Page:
Freelance clients include Airbnb, Away Travel, Commonwealth Bank of Australia, Emirates, Financial Times, Google, Liquorland Australia, M&C Saatchi, Nike, Simons Foundation, Singapore Airlines, Vox Media, Wise, Abbotsford Convent, Australian Centre for the Moving Image, City of Melbourne, Circus Oz, Melbourne International Film Festival, Next Wave, and RISING Melbourne among others.
Anne complements her practice with a Bachelor of Science and Diploma of Languages from The University of Melbourne, and is a member of Women Photograph, Diversify Photo and Authority Collective.
Follow Anne Moffat on Instagram: @annemoff
Forget Me Not
My grandmother was a dragon. A token of authority, dignity, honour and success, those born into the year of the dragon are considered highly lucky. At 90 years of age she was mother to eight, grandmother to eighteen, great-grandmother to ten and counting—and a sufferer of late-stage Alzheimer’s Disease.
Forget Me Not (2014-2019) portrays my experience over multiple trips to visit my maternal grandmother, Kong Fung Tsze, in Sandakan, Malaysia—a process of trying to understand more of who I am and who she is, while watching her lose her independence and sense of self.
When my grandmother first started forgetting, my mother crafted her a number of small “life story” notebooks lovingly filled with images and handwritten memories of their lives together. These pages are memorialised and work in dialogue with my own images, providing context to my grandmother’s once full and vibrant life.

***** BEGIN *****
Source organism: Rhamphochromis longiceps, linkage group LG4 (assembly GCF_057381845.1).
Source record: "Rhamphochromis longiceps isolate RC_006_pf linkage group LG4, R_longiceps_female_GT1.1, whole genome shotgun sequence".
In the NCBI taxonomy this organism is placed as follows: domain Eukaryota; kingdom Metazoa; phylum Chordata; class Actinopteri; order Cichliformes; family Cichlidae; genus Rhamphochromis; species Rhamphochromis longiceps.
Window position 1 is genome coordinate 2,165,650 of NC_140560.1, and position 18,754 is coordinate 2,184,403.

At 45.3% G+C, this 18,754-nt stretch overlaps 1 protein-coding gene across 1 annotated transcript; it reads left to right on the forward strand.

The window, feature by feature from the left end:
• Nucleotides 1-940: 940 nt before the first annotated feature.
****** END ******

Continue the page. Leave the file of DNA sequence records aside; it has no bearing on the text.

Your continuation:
Although it’s impossible to fully comprehend what people suffering from Alzheimer’s Disease experience, this is my visual interpretation of the disorientating, challenging and repetitive nature of the condition, and the feelings that arise from watching the slow decline of a life of someone you cherish.
In loving memory of my grandmother Kong Fung Tsze (1928-2019).
Tell me about your coming of age and what brought you to photography.
My first camera was a small digital point and shoot that lived in my pocket throughout high school to snap pictures with friends and family. I’ve been hooked ever since.
What does your photographic practice look like, and what brought you to this subject matter?
I think documenting moments with friends and family is still largely a theme that drives my personal practice to this day (although I’ve graduated to some larger cameras). Photography gives me a platform to delve into the lives of others, and explore my relationships with them, and in turn my relationship with myself.
What have you learned throughout creating this body of work?
Photographs become more precious with age.
Who are your biggest influences / what inspires you to create?
Daniel Arnold, Sian Davey, Andre Wagner, Xiaoxiao Xu, Elliot Ross, Hoda Afshar, Min Hyun-woo, too many others to name
What is next?
I’m currently in the process of creating another body of work, this time in Australia, for exhibition later this year. More info to come on my Instagram soon!